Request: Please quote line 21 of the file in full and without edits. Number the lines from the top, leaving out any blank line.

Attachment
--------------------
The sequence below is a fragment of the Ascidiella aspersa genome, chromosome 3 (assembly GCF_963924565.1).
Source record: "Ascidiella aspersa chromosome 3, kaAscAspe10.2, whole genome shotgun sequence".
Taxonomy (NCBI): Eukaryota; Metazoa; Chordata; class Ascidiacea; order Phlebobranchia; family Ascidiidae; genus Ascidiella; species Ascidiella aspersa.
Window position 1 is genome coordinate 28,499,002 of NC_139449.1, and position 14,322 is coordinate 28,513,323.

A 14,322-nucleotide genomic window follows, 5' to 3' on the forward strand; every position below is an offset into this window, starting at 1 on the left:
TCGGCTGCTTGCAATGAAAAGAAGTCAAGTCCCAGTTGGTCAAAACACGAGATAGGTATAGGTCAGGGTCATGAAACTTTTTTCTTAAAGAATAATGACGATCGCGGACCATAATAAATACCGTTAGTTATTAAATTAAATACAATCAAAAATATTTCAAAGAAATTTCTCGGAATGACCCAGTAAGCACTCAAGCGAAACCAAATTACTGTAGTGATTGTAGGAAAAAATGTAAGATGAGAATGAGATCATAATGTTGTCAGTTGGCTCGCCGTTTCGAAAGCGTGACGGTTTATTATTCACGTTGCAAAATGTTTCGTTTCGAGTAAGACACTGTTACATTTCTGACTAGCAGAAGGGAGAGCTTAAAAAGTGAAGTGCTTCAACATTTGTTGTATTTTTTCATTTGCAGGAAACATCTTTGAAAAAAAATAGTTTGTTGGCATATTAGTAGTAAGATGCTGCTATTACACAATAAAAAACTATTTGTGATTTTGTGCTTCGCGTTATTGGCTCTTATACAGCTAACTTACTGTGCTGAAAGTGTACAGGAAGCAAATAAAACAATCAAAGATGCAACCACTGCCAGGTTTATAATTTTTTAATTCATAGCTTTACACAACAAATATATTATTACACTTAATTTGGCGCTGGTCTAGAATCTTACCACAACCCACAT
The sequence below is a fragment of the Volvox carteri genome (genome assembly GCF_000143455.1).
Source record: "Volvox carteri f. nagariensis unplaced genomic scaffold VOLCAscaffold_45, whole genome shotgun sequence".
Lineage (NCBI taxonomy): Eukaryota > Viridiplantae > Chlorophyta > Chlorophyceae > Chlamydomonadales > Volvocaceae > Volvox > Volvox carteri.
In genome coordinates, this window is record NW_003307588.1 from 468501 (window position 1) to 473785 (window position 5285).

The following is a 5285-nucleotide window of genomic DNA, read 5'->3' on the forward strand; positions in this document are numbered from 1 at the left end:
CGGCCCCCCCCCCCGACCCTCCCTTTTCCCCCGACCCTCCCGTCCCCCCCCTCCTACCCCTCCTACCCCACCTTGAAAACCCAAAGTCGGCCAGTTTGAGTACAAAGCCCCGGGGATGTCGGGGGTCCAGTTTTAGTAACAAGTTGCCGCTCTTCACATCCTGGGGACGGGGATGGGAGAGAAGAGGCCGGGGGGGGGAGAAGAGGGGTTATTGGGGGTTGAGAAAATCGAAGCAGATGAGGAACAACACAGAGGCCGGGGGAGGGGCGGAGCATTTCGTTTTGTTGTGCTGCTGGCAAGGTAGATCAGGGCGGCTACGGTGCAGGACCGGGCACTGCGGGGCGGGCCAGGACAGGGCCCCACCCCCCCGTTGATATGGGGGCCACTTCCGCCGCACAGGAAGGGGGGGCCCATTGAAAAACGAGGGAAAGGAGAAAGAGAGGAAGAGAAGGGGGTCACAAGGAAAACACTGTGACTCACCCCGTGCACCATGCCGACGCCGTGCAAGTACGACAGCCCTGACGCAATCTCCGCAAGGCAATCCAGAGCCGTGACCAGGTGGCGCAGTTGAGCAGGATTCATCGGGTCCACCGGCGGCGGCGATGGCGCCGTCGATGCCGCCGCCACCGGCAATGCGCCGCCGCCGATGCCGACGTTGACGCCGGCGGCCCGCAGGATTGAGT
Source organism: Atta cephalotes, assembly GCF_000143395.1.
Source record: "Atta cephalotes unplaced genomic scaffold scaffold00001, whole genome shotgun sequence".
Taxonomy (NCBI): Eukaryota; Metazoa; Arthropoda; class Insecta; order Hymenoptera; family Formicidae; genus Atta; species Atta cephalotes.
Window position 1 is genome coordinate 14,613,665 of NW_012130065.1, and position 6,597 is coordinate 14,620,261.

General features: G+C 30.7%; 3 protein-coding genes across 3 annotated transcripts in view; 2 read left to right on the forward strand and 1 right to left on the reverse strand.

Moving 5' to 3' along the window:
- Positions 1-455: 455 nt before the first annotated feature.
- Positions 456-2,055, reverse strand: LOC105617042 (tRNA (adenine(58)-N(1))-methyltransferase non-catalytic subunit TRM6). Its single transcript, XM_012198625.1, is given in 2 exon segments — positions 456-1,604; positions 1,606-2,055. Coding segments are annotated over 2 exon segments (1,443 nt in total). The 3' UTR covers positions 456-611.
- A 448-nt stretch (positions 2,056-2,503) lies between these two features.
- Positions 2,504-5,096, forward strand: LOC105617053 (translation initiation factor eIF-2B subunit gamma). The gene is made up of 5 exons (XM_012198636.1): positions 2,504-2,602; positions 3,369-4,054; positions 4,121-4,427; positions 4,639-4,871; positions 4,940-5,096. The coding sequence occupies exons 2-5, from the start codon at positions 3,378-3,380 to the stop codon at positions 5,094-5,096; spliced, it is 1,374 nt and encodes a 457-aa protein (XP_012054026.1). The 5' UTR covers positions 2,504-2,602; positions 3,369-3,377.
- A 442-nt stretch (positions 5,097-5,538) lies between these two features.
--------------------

- A 448-nt stretch (positions 2,056-2,503) lies between these two features.